Annus Horribilis for NFL, Hollywood
By: StaffJanuary 11, 2018

At the end of 1992, Queen Elizabeth gave her famous ‘Annus Horribilis’ speech. It was a ‘horrible year’ that included plenty of royal scandals.  

Well, 2017 was pretty horribilis for a couple of American institutions – the National Football League and the movie business.  And both were partly done in by the scourge of liberalism. 

The National Football League's woes began the year before when it chose to look the other way as Colin Kaepernick took a knee during the National Anthem.  What started with a single player snowballed into a mass movement, especially after President Trump entered the fray. 

At the end of the year (as opposed to "at the end of the day") the league lost about 10% of its television viewers in the just-completed season, a slide that continued into last weekend's first round of the playoffs. 

The league has tried mightily to blame other factors, but the in-your-face disrespect of the flag and National Anthem turned millions of Americans away from pro football.  It's not the sport itself, as last Monday's college football title game attracted 13% more viewers than the year before. 

The raw numbers:  Monday night NFL football games on ESPN averaged about 11-million viewers this season.  The Alabama-Georgia college game, also on ESPN on a Monday night, had more than 28-million.  So let's not blame cord-cutting or head injuries or anything else. 

Of course, the NFL remains a rich and powerful organization.  Rich enough to give Commissioner Roger Goodell, a disaster by most measures, a new contract that may be worth $40-million a year.  Heckuva job, Roger.  And the sport is rich enough to pay Jon Gruden $100-million to coach the Oakland Raiders for the next ten years.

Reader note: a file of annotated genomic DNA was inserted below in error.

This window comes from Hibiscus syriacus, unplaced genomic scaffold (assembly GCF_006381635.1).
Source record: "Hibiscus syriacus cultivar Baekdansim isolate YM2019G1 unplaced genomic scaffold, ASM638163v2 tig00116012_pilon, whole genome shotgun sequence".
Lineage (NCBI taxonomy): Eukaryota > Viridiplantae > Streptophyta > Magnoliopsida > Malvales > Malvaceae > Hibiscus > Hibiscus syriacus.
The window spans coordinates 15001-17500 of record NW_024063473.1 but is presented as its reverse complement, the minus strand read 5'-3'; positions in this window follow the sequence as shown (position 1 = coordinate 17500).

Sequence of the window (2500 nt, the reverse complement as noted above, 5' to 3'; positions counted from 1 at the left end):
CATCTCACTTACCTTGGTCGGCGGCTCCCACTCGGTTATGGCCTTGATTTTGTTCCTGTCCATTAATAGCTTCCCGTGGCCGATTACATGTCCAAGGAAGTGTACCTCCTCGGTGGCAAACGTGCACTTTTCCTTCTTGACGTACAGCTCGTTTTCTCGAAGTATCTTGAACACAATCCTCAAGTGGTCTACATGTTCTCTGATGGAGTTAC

The National Football League actually has something very much in common with the Democratic Party.  They can both come back from their recent setbacks, but both had better stop alienating average Americans whose support they both need so badly. 

Then there's Hollywood and the movie business.  Fewer Americans went to movie theaters in 2017 than at any time in more than two decades. 

Sure, the industry was hit by the Harvey Weinstein scandal and others that followed in its wake, but the decline started long before that. 

Franchises like "Star Wars" continue to do well, but serious dramas have taken a huge hit.  Part of it is that producers and directors and writers insist on ridiculing America and portraying this nation as a downright terrible place. 

George Clooney decided to direct an abomination called "Suburbicon," which mocked white America and the suburbs.  The film brought in a whopping $5.8-million at the domestic box office, enough to cover the catering budget on some movies. 

Al Gore's "An Inconvenient Sequel" was another bomb as audiences never warmed to another lecture by the portly and wealthy environmentalist-in-chief.  Other liberal offerings also sank big time in '17. 

Will the movie industry change?  Possibly, but it's far more likely that film makers will continue to poke their fingers in the eye of middle America.  It might not make for boffo box office, but it gets you invited to swell parties. 

Speaking of Hollywood and swell parties, last week's Golden Globes awards, at which left-wing celebrities lavish each other with honors and praise, lost a ton of viewers from the year before.  Americans are simply growing weary of being slapped around by elites who look down on them and their lifestyles. 

Overall, 2017 was a pretty rotten year for institutions that insist on diminishing America and its traditions.  And that made it a pretty good year for the rest of us.

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